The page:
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The Two Types of Innovation

Posted on July 11th, 2016 by in Chemical Manufacturing Excellence


It’s said that innovation comes in two different forms. We’ve touched on that idea before when we looked at how innovation is often about small steps of incremental improvement, and not always the game changing home runs that we seem to focus on.
The steady, gradual form of innovation is sometimes referred to as “sustaining innovation”, whereas the bigger game-changing innovation is often called “disruptive innovation”. A common pattern is for a disruptive innovation to create, or define a new market. It’s then the turn of sustaining innovation to move products and ideas forwards, meet the needs of the customers in this new market, and to help businesses stay competitive.

Although sustaining innovation is a much more common form of innovation, it’s the seemingly more significant disruptive innovation that most of us become preoccupied with. In the wake of any big disruption (whether because of innovation, or something entirely more political) there is huge opportunity as companies try to understand and make the most of the new landscape they’re operating in. Disruptive innovation can bring huge benefits, but in the long run, it’s only those doing the disrupting or those who follow suit soon after who really reap the rewards.

Disruptive Innovation
Innovation which truly create new markets and shakes things up is typically associated with small companies, start-ups or innovation labs within larger organizations. And with good reason.

In the early days, the market created by a disruptive innovation tends to be small. It’s usually prohibitively small for larger organizations who have established products, established customers, shareholder’s expectations and performance targets to manage. Predictable growth is a much more attractive option for organizations that find themselves in that position.

There’s far more financial upside for them to focus on gradual, incremental, sustaining innovation to meet the needs of their customers than to try establish a new market from scratch. But the danger of taking that approach is that there are others out there actively looking to do the disrupting.

Imagine owning a candle making factory before the invention of the light bulb. You’d probably spend most of your energy and investment in making sure the candles your factory produced were the best on the market. Working to achieve a longer burn time, a brighter flame, a lower cost per unit would all be high on the innovation to-do list (which are all examples of sustaining innovation). Your focus would probably be on serving your existing customers, and selling more candles. Everything might be going well until your market is disrupted by the invention of the light bulb. Then things start to go downhill.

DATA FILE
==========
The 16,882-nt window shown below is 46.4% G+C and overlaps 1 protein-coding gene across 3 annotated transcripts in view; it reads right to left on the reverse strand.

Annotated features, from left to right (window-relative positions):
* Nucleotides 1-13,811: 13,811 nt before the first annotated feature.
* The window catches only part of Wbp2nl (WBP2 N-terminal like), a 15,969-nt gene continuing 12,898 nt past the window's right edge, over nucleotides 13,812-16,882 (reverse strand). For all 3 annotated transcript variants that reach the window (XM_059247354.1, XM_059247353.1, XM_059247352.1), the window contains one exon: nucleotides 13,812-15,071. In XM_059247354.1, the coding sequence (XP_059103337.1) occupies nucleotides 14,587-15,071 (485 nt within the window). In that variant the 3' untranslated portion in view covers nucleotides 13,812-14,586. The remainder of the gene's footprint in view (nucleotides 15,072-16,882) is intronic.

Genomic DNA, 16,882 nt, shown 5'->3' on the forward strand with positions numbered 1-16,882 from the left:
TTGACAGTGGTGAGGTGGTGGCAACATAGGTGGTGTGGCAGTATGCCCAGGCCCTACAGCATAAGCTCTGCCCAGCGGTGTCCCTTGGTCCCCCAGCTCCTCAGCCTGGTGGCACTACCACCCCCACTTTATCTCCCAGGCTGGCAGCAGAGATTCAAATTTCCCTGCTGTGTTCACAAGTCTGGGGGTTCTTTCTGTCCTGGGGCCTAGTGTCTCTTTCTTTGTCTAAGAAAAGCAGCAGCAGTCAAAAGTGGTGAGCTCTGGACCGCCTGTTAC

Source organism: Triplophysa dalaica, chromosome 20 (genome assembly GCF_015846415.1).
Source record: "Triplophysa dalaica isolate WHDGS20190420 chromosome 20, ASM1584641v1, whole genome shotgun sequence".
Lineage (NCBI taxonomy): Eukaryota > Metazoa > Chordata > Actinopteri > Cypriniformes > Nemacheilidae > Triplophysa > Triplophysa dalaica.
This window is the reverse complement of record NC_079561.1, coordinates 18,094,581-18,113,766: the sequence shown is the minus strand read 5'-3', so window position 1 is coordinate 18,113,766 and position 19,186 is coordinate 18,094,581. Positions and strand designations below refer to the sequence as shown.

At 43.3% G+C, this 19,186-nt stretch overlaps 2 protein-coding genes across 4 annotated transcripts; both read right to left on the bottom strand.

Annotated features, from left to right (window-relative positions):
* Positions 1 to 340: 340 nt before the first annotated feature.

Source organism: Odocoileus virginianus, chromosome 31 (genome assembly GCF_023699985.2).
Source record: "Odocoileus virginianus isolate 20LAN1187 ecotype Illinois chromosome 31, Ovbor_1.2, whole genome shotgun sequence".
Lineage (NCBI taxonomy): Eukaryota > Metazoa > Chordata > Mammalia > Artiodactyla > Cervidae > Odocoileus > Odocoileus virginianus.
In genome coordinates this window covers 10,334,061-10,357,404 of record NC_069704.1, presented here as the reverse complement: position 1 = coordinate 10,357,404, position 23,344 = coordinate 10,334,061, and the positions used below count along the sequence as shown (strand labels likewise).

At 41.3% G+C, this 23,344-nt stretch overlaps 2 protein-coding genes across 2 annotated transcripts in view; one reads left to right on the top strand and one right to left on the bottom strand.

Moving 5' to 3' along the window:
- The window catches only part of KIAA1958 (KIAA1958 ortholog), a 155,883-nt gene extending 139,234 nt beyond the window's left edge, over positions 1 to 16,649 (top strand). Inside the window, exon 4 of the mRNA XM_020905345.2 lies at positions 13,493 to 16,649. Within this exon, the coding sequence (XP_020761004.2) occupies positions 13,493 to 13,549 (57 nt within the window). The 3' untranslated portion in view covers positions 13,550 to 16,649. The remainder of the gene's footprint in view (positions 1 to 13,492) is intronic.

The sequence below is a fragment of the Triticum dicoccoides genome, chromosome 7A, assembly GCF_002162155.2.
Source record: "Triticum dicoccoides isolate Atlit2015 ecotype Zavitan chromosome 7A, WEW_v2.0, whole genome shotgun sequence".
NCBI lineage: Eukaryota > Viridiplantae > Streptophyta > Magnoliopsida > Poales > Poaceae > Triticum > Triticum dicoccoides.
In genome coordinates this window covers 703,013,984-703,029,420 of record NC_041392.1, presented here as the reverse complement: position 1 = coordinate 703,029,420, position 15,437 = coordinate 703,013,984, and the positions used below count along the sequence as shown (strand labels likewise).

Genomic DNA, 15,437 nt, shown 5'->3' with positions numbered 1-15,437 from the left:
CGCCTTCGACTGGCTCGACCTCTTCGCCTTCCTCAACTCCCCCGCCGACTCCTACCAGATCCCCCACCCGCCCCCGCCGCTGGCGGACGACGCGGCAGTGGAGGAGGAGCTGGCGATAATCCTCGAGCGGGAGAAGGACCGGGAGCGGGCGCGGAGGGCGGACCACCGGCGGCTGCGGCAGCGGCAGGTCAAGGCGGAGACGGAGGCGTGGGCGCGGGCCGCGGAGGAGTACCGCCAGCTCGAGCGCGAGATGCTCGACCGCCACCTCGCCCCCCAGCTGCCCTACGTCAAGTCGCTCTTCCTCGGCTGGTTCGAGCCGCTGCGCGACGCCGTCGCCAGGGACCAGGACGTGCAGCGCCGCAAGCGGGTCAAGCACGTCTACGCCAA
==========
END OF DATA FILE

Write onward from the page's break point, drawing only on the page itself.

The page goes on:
Although inefficient and impractical at first, over time, the light bulb defines its own market and moves through its own sustaining innovation. The light bulb would be a huge threat to you and your candle making factory as it becomes more widely adopted and developed. So much so, that you’d probably need to change the way you work to stay in business. There would be plenty of options for doing that, but continuing to focus on the same sustaining innovation as you were before will almost guarantee you’ll be left behind.

Both Types Are Important
Perhaps the point of all of this is that both types of innovation we’re looking at here are important. They’re both different and each serve a different purpose, but both are crucially important. Without both disruptive and sustaining innovation, the light bulb wouldn’t be the market defining product we know today.

So although it’s tempting to focus on only one of the two (and which one you’re drawn to may well be influenced by the organization you’re a part of), it’s a balance of both types of innovation which brings the most success.


All opinions shared in this post are the author’s own.

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